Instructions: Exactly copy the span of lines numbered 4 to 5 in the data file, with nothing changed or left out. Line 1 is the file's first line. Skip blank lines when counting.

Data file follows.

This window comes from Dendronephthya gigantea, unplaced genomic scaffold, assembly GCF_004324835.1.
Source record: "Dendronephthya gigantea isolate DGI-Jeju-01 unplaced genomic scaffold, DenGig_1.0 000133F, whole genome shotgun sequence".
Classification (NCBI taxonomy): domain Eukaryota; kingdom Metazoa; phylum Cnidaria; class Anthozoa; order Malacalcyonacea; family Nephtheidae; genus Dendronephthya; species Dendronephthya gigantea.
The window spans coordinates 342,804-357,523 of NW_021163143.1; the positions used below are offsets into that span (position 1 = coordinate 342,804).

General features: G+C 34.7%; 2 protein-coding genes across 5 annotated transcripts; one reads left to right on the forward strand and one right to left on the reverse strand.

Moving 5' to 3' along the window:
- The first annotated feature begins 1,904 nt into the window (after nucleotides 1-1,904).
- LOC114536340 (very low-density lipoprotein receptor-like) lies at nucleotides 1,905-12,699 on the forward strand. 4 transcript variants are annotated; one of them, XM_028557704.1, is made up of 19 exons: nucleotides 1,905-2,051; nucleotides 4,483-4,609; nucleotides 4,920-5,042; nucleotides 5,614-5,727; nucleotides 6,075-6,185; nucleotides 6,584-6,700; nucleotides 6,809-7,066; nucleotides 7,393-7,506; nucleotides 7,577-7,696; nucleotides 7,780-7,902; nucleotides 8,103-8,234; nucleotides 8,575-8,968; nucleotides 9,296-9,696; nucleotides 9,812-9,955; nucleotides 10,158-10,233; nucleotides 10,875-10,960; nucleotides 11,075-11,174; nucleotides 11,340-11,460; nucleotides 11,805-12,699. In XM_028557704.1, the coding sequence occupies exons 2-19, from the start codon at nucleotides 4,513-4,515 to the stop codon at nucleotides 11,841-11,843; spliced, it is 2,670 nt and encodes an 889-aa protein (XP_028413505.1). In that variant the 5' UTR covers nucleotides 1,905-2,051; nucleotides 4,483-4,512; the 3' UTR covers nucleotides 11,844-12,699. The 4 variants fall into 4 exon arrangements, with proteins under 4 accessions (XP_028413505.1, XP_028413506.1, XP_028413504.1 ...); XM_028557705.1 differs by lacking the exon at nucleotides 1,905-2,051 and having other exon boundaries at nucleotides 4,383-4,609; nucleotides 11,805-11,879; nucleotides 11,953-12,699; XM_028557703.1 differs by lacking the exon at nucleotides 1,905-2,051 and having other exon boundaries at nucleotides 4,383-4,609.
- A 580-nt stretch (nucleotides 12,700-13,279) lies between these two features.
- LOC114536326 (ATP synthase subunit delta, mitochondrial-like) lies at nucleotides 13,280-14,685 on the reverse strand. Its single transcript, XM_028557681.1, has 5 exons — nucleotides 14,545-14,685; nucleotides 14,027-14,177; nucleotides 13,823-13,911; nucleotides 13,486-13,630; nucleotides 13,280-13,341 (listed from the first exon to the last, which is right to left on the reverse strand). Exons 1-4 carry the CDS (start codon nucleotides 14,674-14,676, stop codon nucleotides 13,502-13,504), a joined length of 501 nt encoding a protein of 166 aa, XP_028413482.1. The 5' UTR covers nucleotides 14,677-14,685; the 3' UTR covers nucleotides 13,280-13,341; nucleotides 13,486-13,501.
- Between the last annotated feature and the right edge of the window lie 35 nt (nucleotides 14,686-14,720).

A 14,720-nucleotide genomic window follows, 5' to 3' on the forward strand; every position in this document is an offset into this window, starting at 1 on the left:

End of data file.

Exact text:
The window spans coordinates 342,804-357,523 of NW_021163143.1; the positions used below are offsets into that span (position 1 = coordinate 342,804).

General features: G+C 34.7%; 2 protein-coding genes across 5 annotated transcripts; one reads left to right on the forward strand and one right to left on the reverse strand.